Data on countless celebrities, including politicians, is apparently now in the hands of ransomware attackers after a group using the Conti variant compromised systems of one of the world’s most exclusive jewelry houses, Graff.
Despite what mathematicians like to think, there is an exception to every rule. When we wrote in our Demographics of Cybercrime Report that money (or its absence) changes our sense of safety, that wasn’t meant to imply that the rich feel like they’re bigger targets. Quite the opposite, those that don’t have money were found to feel less safe online. But the fact that the rich are, in fact, more attractive targets is of course true.
The personal information of celebrities like Oprah Winfrey, David and Victoria Beckham, Tom Hanks, and Melania and Donald Trump were stolen during a ransomware attack on Graff. The Conti Ransomware gang have claimed responsibility.
Conti is one of the gangs that, besides encrypting files, exfiltrate data from the compromised systems. When the victim refuses to pay the ransom, the gang publishes the exfiltrated data, or sells them to the highest bidder. Conti recently announced that they will also publish data as soon as details or screenshots of the ransom negotiations process are leaked to journalists.
The Conti gang also recently made the news recently when they put the access to compromised networks up for sale, as well as when some underpaid turncoat leaked their manuals, technical guides, and software on an underground forum.
According to Graff, the vast majority of clients have not been the victim of personal data loss and those that were affected have been informed by mail.
From the all-caps official statement on its site, Graff is shaken but not stirred.
“PLEASE BE ASSURED THAT WE REACTED SWIFTLY TO SHUT DOWN OUR NETWORK AND DIRECTLY INFORMED THOSE INDIVIDUALS WHOSE PERSONAL DATA WAS AFFECTED, ADVISING THEM ON APPROPRIATE STEPS TO TAKE. WE ALSO NOTIFIED THE INFORMATION COMMISSIONER’S OFFICE AND CONTINUE TO WORK WITH LAW ENFORCEMENT AGENCIES. FORTUNATELY, THANKS TO OUR ROBUST BACK-UP FACILITIES, NO DATA WAS IRREVOCABLY LOST. WE WERE ABLE TO REBUILD AND RESTART OUR SYSTEMS WITHIN DAYS TO CONTINUE TO OPERATE EFFECTIVELY AND ALL OUR SHOPS AND ECOMMERCE PLATFORM WERE UNAFFECTED AND CONTINUED TO OPERATE WITHOUT INTERRUPTION.“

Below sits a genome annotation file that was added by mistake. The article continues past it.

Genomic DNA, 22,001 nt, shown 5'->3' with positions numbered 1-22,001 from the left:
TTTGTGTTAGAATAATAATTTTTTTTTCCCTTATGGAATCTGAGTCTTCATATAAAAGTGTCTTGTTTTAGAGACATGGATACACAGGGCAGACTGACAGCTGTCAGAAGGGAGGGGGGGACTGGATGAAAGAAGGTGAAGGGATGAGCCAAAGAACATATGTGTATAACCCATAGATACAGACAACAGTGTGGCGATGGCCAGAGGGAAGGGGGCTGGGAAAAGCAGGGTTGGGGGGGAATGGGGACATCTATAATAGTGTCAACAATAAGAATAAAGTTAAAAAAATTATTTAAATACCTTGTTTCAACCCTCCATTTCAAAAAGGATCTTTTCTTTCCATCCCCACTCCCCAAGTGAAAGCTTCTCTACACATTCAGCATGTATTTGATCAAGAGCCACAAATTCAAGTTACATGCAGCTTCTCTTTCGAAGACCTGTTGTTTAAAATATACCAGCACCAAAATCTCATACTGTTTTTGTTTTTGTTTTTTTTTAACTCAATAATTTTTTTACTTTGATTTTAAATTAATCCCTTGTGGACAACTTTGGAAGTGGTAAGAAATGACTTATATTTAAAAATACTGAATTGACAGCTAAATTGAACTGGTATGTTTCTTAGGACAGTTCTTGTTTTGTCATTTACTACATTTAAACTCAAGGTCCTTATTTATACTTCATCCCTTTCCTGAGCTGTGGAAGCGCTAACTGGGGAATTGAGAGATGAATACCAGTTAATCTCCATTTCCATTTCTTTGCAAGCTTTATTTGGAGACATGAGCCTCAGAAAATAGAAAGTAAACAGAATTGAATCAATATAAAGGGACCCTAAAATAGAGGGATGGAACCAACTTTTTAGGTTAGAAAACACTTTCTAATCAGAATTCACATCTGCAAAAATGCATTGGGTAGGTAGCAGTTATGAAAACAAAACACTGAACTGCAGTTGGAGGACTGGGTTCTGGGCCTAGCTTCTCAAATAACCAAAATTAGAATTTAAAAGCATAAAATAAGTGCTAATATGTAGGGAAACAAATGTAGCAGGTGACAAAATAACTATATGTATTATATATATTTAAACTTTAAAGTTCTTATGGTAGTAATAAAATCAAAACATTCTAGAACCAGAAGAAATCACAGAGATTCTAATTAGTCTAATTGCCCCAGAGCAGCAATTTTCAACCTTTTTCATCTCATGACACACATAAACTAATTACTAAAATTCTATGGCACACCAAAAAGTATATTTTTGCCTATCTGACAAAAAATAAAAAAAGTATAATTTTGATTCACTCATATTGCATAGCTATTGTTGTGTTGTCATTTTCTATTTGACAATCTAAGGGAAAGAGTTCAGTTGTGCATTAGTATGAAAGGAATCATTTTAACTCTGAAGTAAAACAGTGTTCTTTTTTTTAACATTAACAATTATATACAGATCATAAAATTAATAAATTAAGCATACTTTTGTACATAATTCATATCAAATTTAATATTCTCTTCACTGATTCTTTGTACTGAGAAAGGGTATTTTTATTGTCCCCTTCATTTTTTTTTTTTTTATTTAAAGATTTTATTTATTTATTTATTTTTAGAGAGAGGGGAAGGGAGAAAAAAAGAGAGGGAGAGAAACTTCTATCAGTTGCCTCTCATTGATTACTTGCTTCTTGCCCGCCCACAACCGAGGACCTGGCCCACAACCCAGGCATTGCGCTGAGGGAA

A spokesman for the UK’s Information Commissioner’s Office (ICO), which can impose fines of up to 4% of a company’s turnover for failing to comply with the Data Protection Act, said:
“We have received a report from Graff Diamonds Ltd regarding a ransomware attack. We will be contacting the organization to make further enquiries in relation to the information that has been provided.”
Unfortunately, knowing who did it and knowing who to arrest, and how, are two very different things when it comes to cybercrime. Sometimes attribution is hard, but even in cases where law enforcement knows who is behind the attack, it doesn’t make it easy to apprehend the evil-doers.
In this case, the group that was behind the attack made a public confession and published proof, but we don’t know the real names of the people in this group. We have good reason to assume that they are in Russia, but even of that we can’t be sure.
It is only in rare cases that cybercriminals travel to countries where they run the risk of being extradited to the US or another country where there is a warrant out for them.
In the case of high-end jeweler Graff, it doesn’t sound as if they have plans to pay the ransom, so it is highly likely that more of the exfiltrated data will be published on the Conti leak site.
The data that were stolen do not seem to be of an alarmingly private nature. Conti has been known to attack targets in the public health sector where far more delicate information is to be found. But maybe with this attack it has angered some people that have the power to make things happen.
Want to know more about Conti?
- Malwarebytes threat profile
- CISA alert on Conti Ransomware
The post Celebrity jewelry house Graff falls victim to ransomware appeared first on Malwarebytes Labs.
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